Indonesian police had assured the U.S. that they were committed to investigating the videos and bringing the perpetrators to justice, he said.
“We are watching this very carefully,” Marciel said.
A challenge the U.S. faces in developing its relationship with Indonesia is convincing Indonesians it doesn’t have a hidden agenda, Marciel said.
“Indonesia is a democracy, and the people and the government have to decide what’s most important to them,” he said.

To contact the reporters on this story: Greg Ahlstrand in Jakarta at gahlstrand@bloomberg.net; Femi Adi in Jakarta at fadi1@bloomberg.net
To contact the editor responsible for this story: Greg Ahlstrand at gahlstrand@bloomberg.net


The BRIC Debate: Drop Russia, Add Indonesia?

November 22, 2010
In 2001, three years after Russia's ruble collapsed, Goldman Sachs (GS) named the country a member of the BRICs—Brazil, Russia, India, and China—the emerging markets it said would be four of the most dominant economies by 2050. Over the next several years, BRIC-fixated investors piled into Russia as its resource economy thrived in the era of fast-rising oil prices. The BRIC concept still asserts its power. Investors in the $48 billion iShares MSCI Emerging Markets Index Fund (EEM), for example, have nearly half their money weighted in BRIC stocks.

For plenty of money managers and economists, however, the Russo euphoria is all but gone. From Nouriel Roubini to Morgan Stanley, they are calling either for Russia to be ousted from the BRICs altogether in favor of Indonesia or, at the least, for Indonesia to join the other four. They are put off by the policymaking drift in the Kremlin, Russia's demographic atrophy, and endemic corruption.

Indonesia's fiscal prudence, economic growth—6 percent this year, according to the International Monetary Fund—and strengthening social and political institutions have far more appeal. Twice-elected President Susilo Bambang Yudhoyono has directed funding toward schools and health care, and Indonesia's coffers are full enough to put the onetime IMF bailout case on the brink of an investment-grade credit rating.

Russia, for its part, cannot seem to escape the investor-unfriendly headlines. Sweden's Ikea has leased diesel generators to circumvent Russian bureaucrats who allegedly demanded bribes to provide electricity to the chain's stores. Then the Swedish retailer revealed that the Ikea executives in charge of leasing the generators were taking bribes, too. Petro oligarch Mikhail Khodorkovsky has been in jail on fraud charges since 2003: His supporters say the charges were trumped up to give the Kremlin an excuse to seize his company. (The government denies this; Khodorkovsky is on trial for fresh charges.) William Browder, chief executive officer of Hermitage Capital Management, once Russia's top foreign investor, was banned from the country in 2006 for tax evasion: He says his company was grabbed by criminals who pulled off the tax scam. "Russia is just not a good place to put your money," says Richard Shaw, managing principal of QVM Group, a South Glastonbury (Conn.) investment advisory.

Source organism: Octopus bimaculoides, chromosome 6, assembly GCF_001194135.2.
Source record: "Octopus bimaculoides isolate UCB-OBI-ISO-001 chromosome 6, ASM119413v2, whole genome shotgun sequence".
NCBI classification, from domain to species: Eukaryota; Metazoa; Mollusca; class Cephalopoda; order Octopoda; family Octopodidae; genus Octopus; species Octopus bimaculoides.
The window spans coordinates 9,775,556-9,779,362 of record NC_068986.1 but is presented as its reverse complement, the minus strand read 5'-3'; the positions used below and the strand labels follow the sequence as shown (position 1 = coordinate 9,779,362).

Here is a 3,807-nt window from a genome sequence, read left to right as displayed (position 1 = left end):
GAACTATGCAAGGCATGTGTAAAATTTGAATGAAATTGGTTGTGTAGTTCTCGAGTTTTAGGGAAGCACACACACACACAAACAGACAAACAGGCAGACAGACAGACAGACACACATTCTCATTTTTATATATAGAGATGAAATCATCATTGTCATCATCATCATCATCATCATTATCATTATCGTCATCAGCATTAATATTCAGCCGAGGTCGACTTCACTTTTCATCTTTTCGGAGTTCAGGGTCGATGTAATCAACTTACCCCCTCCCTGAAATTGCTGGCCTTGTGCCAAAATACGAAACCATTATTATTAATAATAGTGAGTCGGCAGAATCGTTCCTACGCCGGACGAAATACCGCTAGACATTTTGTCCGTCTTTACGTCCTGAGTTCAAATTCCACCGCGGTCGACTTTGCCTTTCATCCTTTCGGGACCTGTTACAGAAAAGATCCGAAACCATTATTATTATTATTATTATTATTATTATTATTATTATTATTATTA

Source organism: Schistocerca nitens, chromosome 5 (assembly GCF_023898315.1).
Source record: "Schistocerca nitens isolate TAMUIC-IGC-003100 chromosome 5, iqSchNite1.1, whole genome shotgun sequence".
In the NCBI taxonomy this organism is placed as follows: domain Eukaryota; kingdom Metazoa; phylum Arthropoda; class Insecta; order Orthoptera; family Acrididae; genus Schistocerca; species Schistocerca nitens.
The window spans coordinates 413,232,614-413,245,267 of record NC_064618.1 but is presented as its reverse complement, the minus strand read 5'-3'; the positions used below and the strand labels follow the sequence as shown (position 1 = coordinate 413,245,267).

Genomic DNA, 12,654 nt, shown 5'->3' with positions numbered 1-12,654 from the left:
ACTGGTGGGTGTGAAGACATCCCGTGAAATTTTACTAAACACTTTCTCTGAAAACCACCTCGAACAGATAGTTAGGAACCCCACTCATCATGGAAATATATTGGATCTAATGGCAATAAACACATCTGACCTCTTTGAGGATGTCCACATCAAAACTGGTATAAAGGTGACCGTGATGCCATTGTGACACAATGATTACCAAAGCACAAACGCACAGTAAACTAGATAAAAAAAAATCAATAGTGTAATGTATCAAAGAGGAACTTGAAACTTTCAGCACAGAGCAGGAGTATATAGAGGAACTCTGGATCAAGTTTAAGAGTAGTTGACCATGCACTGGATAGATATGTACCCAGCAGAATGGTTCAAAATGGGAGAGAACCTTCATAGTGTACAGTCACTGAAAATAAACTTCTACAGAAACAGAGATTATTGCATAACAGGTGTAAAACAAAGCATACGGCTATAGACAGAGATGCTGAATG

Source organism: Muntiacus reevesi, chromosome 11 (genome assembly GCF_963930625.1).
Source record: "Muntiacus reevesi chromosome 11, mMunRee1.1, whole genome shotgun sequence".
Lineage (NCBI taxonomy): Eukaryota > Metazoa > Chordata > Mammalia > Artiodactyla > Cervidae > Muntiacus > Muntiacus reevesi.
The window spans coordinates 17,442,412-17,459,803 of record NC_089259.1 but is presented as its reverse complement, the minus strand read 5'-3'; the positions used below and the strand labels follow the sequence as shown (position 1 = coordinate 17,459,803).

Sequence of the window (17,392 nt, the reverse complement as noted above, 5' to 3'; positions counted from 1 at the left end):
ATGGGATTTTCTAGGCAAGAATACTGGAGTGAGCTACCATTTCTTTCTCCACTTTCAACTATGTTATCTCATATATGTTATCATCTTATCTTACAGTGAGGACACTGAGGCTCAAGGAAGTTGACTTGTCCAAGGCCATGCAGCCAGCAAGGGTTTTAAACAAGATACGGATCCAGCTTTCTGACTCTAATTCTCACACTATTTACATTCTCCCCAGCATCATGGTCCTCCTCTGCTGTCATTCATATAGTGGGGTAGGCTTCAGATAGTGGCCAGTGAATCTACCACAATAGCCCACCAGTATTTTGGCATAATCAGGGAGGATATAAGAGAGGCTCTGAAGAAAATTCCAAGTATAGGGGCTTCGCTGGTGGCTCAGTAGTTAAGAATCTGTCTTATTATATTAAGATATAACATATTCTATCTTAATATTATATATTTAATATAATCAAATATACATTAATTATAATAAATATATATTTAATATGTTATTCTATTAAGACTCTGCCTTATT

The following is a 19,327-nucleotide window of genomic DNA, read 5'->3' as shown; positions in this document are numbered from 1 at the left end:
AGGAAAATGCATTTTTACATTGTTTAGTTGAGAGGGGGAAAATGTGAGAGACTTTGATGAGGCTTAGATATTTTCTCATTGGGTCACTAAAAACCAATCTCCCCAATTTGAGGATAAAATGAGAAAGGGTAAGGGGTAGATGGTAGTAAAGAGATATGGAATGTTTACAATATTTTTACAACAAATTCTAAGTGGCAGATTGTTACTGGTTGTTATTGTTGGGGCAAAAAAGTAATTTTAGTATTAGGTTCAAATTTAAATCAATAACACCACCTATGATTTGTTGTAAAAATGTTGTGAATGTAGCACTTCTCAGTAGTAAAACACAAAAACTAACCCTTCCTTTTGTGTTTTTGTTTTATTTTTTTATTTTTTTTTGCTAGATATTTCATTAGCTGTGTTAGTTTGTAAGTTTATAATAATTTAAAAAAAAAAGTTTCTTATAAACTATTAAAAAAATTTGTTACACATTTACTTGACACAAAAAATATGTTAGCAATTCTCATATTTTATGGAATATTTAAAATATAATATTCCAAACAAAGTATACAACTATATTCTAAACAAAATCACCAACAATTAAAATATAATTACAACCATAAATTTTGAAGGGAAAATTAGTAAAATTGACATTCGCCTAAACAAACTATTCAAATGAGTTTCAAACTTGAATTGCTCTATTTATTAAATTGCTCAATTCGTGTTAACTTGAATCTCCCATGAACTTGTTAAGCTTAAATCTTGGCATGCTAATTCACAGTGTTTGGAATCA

Shaw says he avoids putting clients in Russian stocks and funds, and steers clear of BRIC-linked investments because of their Russia exposure. He would rather own Indonesian exchange-traded funds: "While Indonesia isn't a paragon of virtue, it's better, especially to participate in the Asian boom." Although some investors want BIIC to replace BRIC, Shaw votes for BICI (pronounced BEE-chee): "It's catchy—kind of sounds like an Italian purse."

Indonesia, the world's fourth-most-populous country and largest Muslim democracy, has corruption, too. In part, that's a legacy of the Suharto dictatorship that ended in 1998. Yet Tom Lydon, president of Global Trends Investments, says the Asian nation has more going for it than Russia. "Beyond natural resources, it is supported by improving domestic consumption, and anticorruption efforts appear to be working." Indonesia has sentenced several politicians and former ministers for corruption. In its latest Global Competitiveness Report, the World Economic Forum ranked Indonesia 44th out of 139 countries—up from No. 54 the prior year. (Russia came in at No. 63.)